By now, you are well aware that my TDG mates and I have been participating in an intense 40-round, first-year dynasty league draft called The Dynasty Guru Experts League. We’re already 34 rounds deep and the pickings are slim — we’ve recently entered the part of the draft where the CBS player universe doesn’t house all of the players we’d like to draft on our respective teams. I entered the draft with a plan to stick strictly to value, but, as you’ll see, sometimes you need to re-adjust your plan on the fly.
The first ten picks from Team Kantecki:
1.03 — Miguel Cabrera, 3B, Detroit Tigers
After Mike Trout and Bryce Harper went first and second, respectively, there wasn’t much debate at No 3. Miggy is a top-three dynasty selection no matter how you slice it. While he’s on the wrong side of 30 and will likely lose third-base eligibility after this year, Cabrera should still provide elite numbers for at least the next three seasons. Paul Goldschmidt and Andrew McCutchen entered my thoughts briefly, but I couldn’t pass up the back-to-back American League MVP.
2.38 — Carlos Gomez, OF, Milwaukee Brewers
I was both shocked and happy to watch Gomez fall into my lap late in the second round. When Rotowire’s Nick Shlain selected Edwin Encarnacion at No. 37, my decision was easy. As the only player to go 20/40 in 2013, I believe I cherry-picked the best value in the first two rounds. I expect his batting average to come down some (think .265-.270), but I’m not projecting him to fall off the cliff like some others in the industry. At 28, Gomez can provide multiple seasons with a unique combination of speed and power. If he comes close to repeating his 2013, his dynasty value will only increase.
3.43 — Stephen Strasburg, SP, Washington Nationals
Not many moons ago, Strasburg was the starting pitcher everyone on either side of the Mississippi wanted to get his or her hands on. Luckily for me, injuries soured his value just enough to give me the opportunity to snatch him in the early third — he was the fourth starter drafted overall, following Clayton Kershaw (1.07), Jose Fernandez (1.17) and Yu Darvish (1.18) all went in the first round. I’m confident that Strasburg’s worst injuries are behind him, and, at 25, he’s a top-five dynasty-league starter capable of numerous 200-strikeout seasons and a Cy Young (or two).
4.78 — Carlos Correa, SS, Houston Astros
With so many prospects flying off the board, I don’t know how Correa made it back to me in the fourth round. He’s one of the top-five offensive prospects in my estimation — Byron Buxton, Xander Bogaerts, Oscar Taveras and Javier Baez are the others — but he was the eighth prospect selected in #TDGX. I expect him to contribute as early as late 2014, with a very good chance of being a regular contributor by the start of 2015. If he sticks at the position, I have my shortstop for the next 10 years.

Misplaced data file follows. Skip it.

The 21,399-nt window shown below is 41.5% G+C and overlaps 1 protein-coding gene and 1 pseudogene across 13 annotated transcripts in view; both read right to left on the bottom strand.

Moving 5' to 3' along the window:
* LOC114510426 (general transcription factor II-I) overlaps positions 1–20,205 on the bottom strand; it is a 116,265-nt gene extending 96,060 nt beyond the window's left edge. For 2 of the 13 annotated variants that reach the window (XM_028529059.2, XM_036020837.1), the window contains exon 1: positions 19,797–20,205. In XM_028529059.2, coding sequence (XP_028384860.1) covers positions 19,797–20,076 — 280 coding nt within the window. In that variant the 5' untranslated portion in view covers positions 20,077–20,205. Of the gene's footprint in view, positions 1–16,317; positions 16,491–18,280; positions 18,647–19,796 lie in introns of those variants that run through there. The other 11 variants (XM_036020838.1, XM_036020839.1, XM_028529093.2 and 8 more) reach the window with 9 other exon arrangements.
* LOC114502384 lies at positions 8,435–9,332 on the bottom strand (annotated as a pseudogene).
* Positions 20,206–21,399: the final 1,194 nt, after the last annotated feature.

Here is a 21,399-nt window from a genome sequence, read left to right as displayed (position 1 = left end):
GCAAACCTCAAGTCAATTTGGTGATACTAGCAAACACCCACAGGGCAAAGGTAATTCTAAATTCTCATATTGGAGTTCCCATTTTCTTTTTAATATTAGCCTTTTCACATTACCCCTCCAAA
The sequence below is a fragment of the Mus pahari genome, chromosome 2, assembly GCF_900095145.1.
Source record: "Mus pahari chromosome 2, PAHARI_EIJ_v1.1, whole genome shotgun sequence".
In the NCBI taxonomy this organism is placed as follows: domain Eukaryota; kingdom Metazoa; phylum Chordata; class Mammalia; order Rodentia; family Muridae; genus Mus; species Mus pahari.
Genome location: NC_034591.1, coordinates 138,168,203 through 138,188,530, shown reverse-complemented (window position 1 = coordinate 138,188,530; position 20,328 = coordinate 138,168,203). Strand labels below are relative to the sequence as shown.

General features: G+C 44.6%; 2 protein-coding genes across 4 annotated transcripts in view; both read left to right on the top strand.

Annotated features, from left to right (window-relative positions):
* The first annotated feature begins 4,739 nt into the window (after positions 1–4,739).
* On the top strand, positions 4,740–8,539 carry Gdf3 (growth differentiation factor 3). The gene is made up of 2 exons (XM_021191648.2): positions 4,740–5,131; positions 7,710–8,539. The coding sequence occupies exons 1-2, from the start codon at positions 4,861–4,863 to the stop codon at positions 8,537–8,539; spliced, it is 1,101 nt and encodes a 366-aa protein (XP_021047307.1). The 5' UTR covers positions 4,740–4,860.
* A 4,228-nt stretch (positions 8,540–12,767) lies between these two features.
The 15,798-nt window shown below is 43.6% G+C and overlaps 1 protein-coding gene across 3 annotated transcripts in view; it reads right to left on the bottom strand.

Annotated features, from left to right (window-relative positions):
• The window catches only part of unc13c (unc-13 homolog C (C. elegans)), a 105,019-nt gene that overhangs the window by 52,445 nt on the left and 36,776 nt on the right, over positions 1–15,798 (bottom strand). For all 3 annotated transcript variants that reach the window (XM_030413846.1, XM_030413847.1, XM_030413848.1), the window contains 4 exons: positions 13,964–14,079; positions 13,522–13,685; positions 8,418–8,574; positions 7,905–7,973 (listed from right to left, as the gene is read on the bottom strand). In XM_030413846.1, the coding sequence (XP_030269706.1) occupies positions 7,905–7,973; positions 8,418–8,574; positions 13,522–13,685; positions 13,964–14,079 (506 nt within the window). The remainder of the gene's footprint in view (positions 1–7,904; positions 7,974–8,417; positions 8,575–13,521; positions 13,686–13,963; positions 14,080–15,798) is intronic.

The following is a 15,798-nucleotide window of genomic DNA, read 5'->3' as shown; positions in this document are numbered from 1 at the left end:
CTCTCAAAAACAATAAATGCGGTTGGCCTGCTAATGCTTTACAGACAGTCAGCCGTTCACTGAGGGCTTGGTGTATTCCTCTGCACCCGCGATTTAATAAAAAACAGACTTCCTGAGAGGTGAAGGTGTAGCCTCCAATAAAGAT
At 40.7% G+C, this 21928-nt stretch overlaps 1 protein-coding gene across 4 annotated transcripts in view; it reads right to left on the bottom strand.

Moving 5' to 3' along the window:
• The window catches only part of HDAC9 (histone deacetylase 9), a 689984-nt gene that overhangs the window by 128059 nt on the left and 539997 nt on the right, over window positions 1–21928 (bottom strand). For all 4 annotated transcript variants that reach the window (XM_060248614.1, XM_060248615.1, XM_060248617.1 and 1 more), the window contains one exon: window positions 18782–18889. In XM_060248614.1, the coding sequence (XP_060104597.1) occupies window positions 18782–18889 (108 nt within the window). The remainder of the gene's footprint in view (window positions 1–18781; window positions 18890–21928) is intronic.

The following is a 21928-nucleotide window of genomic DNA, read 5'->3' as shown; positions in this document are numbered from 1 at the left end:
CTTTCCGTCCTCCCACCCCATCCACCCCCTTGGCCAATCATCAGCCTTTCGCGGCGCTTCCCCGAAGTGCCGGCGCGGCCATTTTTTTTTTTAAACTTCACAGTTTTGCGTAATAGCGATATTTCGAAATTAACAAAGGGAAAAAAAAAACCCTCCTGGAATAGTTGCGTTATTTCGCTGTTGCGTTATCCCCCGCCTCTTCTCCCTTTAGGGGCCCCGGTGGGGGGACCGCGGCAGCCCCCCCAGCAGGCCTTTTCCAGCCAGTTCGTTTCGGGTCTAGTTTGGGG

5.83 — Jayson Werth, OF, Washington Nationals
This wasn’t an easy decision. I’m well aware that Werth is turning 35 in May, but I desperately wanted to lock up a second outfielder capable of producing top-20 numbers in 2014. I believe there are 25 more home runs in his bat and I love the potential run production in a strong Washington lineup. It’s definitely a high-risk proposition, but one I thought was worth it. My other options included Allen Craig and Alex Gordon, but neither can match Werth’s power. We’ll see if I regret this one in time.
6.118 — Ian Kinsler, 2B, Detroit Tigers
After my Werth selection, it became obvious that I must commit to a “win-now” strategy. Kinsler fit that description perfectly, as a second baseman — a position of deep need at this point — capable of giving me 30 HR+SB. I still view Kinsler as a top-five second basemen this year, so getting him here was an absolute steal.
7.123 — Matt Adams, 1B, St. Louis Cardinals
With a huge hole at first base and few starting options available (the next first baseman selected was Jonathan Singleton in the ninth round), Adams was yet again an easy choice. Making it easier is my belief that he’ll hold onto the starting job all season long, virtually guaranteeing 25 home runs in a deep St. Louis lineup from top to bottom. Adams is the breakout power bat I most highly coveted. He’s only 25 and I see multiple seasons with 25-plus dingers. He could reach 30 if everything falls right.
8.158 — Wilson Ramos, C, Washington Nationals
Maybe my favorite pick in the first ten rounds, I jumped on Ramos on the heels of the fourth highest batted-ball distance in 2013 (309.51 feet), behind only Carlos Gonzalez (313.76), Paul Goldschmidt (313.67) and Pedro Alvarez (311.36). I’m expecting a true breakout from Ramos, with upwards of 20 home runs and 70 RBI. He’s No. 16 in TDG’s Consensus Catcher Rankings, but he’s a top-10 backstop on my personal board.
9.163 — Kris Medlen, SP, Atlanta Braves
Well crap. I was applauded by my #TDGX mates for this selection, so, naturally, Medlen goes out and suffers what looks like the spring’s most serious injury. Medlen’s 2014 season is now in doubt, which really stings. He is was my No. 2 starter. So it goes.
10.198 — Carlos Martinez, RP, St. Louis Cardinals
In a 20-team dynasty league, it’s nearly impossible to pass on one of your favorite prospects and expect him to come back to you, even if his future positional value is not yet defined. The risk of losing Martinez would have soured my draft immensely, so I grabbed him while I still had the chance. As you’ll see, Martinez wouldn’t be the only smallish starter-in-limbo I would take in #TDGX. If he’s not the Cardinals’ No. 5 starter out of spring training, he should at least start the year in St. Louis’ bullpen as a high-strikeout late-inning arm with solid ratios.
Alex Kantecki also writes for Fake Teams and Vigilante Baseball. You can poke him on Twitter at @rotodealer.